SQL Injection: Examples & How to Defend Against It
SQL injection is one of the most common and dangerous security vulnerabilities facing Web sites and applications today. But what is it about SQL injection that’s so dangerous, and is there any way to properly defend against it?
SQL Injection is a form of code injection used primarily against database-driven Web applications. The vast majority of Web applications in use today are comprised of either 3-tier or n-tier application architecture, but what they all have in common is the use of a database server located at the backend from which the logic or application tier opens a connection to and passes an SQL script for it to execute. SQL is the query language used to retrieve from and insert information into the majority of commercially-used databases. SQL injection, then, is an attempt by the attacker to manipulate the query that is sent to the database server by inserting code into presentation-tier input fields, such as username and password text fields representing a login screen, or into HTTP requests via the browser, which can result in the database server executing unintended commands or retrieving private data.
To put it succinctly; SQL injection is an attempt to manipulate the application so that input data is parsed as code rather than treated as data.
SQL injection is an ongoing security issue for all database driven Web applications, and indeed some of the most damaging attacks in history have been as a result of SQL injection, such as the 2009 attack by hackers on Heartland Payment Systems in which 130 million credit card numbers were compromised. The Open Web Application Security Project, a non-profit global organisation designed to provide standards for keeping Web applications safe from attackers, has ranked Injection (including SQL injection) as its number one security risk for Web applications in 2013.
There are a number of scenarios in which applications that use a back-end database may be vulnerable to SQL injection attack. The first, and most easily exploited, of these, is when the application does not properly handle escape characters, such as the single quote symbol ( ‘ ). This is because SQL databases interpret the escape symbol (usually the quote character) as the demarcation between the data and the code. If an attacker can trick an SQL query into unintentionally escaping data, they can append code to the query. A simple example below shows PHP server-side source code to store a dynamic SQL query that does not handle escape symbols and thus is vulnerable to SQL injection.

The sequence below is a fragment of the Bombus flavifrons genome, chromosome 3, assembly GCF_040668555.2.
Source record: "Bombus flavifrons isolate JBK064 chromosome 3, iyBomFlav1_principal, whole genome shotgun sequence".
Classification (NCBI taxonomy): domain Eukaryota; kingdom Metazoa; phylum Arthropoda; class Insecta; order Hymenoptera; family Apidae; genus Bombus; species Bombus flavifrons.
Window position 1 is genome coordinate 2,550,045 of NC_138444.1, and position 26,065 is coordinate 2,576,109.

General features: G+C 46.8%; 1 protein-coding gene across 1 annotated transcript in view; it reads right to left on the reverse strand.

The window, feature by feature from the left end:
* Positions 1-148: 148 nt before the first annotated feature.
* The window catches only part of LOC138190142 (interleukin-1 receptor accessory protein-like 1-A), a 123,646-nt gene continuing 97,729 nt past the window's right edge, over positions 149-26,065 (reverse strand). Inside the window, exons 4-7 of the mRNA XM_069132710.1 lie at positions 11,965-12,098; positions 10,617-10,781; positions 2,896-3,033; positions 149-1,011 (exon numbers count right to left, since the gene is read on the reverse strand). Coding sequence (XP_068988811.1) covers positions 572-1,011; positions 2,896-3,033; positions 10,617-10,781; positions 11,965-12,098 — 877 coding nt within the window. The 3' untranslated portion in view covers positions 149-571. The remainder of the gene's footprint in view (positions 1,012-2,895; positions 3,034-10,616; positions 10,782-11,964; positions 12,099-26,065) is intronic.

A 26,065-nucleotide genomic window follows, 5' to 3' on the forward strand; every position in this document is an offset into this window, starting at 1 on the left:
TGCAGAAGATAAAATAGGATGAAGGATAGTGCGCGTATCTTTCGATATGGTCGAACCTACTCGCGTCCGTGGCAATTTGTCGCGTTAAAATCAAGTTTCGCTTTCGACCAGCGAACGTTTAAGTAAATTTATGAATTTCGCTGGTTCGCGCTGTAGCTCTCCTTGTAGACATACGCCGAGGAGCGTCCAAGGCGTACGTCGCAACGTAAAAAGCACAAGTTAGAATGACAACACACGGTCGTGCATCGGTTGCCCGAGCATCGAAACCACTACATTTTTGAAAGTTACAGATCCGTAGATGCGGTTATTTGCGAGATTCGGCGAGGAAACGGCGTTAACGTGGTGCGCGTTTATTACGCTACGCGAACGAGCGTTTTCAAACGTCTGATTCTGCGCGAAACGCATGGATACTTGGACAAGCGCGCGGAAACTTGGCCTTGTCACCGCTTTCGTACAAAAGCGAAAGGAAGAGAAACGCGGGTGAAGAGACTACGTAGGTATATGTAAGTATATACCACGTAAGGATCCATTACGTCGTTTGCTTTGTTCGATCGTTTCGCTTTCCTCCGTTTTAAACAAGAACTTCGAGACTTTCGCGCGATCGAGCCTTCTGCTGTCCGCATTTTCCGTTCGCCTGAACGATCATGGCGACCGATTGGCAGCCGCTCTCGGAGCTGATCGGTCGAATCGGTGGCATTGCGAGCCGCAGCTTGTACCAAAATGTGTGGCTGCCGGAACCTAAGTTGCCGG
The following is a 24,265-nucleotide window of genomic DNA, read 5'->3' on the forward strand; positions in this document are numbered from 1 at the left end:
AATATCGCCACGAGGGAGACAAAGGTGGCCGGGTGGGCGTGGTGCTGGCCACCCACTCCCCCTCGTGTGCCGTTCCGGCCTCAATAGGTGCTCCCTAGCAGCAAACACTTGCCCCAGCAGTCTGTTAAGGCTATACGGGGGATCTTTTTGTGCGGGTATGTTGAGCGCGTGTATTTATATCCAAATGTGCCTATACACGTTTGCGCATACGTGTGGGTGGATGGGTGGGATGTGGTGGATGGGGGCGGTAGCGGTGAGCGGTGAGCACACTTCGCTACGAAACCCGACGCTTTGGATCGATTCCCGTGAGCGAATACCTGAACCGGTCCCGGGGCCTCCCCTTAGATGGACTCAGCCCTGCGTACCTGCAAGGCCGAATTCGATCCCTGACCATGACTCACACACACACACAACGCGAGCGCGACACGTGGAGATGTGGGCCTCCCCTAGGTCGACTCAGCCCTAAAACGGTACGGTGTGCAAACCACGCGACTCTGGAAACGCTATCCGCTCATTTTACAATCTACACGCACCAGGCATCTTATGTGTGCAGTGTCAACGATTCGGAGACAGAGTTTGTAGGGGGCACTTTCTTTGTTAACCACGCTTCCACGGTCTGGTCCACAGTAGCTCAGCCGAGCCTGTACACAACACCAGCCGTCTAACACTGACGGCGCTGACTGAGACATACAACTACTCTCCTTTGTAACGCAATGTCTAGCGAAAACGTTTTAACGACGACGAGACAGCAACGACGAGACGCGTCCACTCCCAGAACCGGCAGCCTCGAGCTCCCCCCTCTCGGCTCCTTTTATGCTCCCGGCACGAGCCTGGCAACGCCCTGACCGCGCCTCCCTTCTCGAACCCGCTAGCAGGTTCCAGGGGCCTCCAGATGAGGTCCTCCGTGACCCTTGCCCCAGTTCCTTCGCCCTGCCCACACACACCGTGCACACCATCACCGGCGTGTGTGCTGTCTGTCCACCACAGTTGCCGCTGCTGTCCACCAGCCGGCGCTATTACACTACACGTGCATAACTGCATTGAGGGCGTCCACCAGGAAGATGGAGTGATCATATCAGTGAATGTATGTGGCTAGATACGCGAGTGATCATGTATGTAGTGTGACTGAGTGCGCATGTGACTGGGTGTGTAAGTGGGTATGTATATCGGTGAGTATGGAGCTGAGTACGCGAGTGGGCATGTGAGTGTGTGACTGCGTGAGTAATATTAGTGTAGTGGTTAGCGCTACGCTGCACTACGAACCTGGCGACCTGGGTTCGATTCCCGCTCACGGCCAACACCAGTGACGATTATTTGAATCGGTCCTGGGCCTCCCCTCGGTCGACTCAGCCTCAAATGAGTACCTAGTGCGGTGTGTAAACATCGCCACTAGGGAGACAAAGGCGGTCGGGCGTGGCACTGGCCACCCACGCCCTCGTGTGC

$SQL = “SELECT UserID FROM users WHERE username = ‘$_GET[“username”]’;”;
The user at the client side could potentially cause an injection attack if they were to enter the below line into the ‘username’ text field corresponding to the variable retrieved from $_GET[‘username’]:
‘ DROP TABLE Users --
The resulting SQL query to be run on the database then becomes:
SELECT UserID FROM users WHERE username = '' DROP TABLE users --';
The user in the above example has commented out the final quote to avoid an SQL exception. The above query gives the user unintended access to the database and (if the permissions allow it) allow the user to delete entire tables from the database, obviously a completely unintended outcome from the application developer’s perspective.
Another vulnerability to SQL injection comes when the application sends SQL exceptions or server errors as responses directly to the client. This allows the user to test through trial and error for vulnerabilities in the application; for example, by guessing field names of tables through injected queries. If the application shows server error responses to the user, they can determine whether a particular field name exists or whether the application is vulnerable to escape characters. For this reason, Web applications should always show a generic, non-specific error page or message when an input returns an error.
Many Internet security bodies and professionals recommend SQL Query parameterisation as a key defence mechanism to combat SQL injection attacks.
Parameterised statements are those in which user input is not embedded directly into the SQL statement, but rather assigned to parameters or placeholders which are only ever parsed as a value of the given type of the table field. For example, in the above example, the user input ‘ DROP TABLE Users – would be assigned to a String parameter and matched against the UserID field. This would return no results, unless of course there were actually a user in the database called ‘ DROP TABLE Users –.
All major development platforms support their own version of parameterised statements.
Article by Tom Sprudzans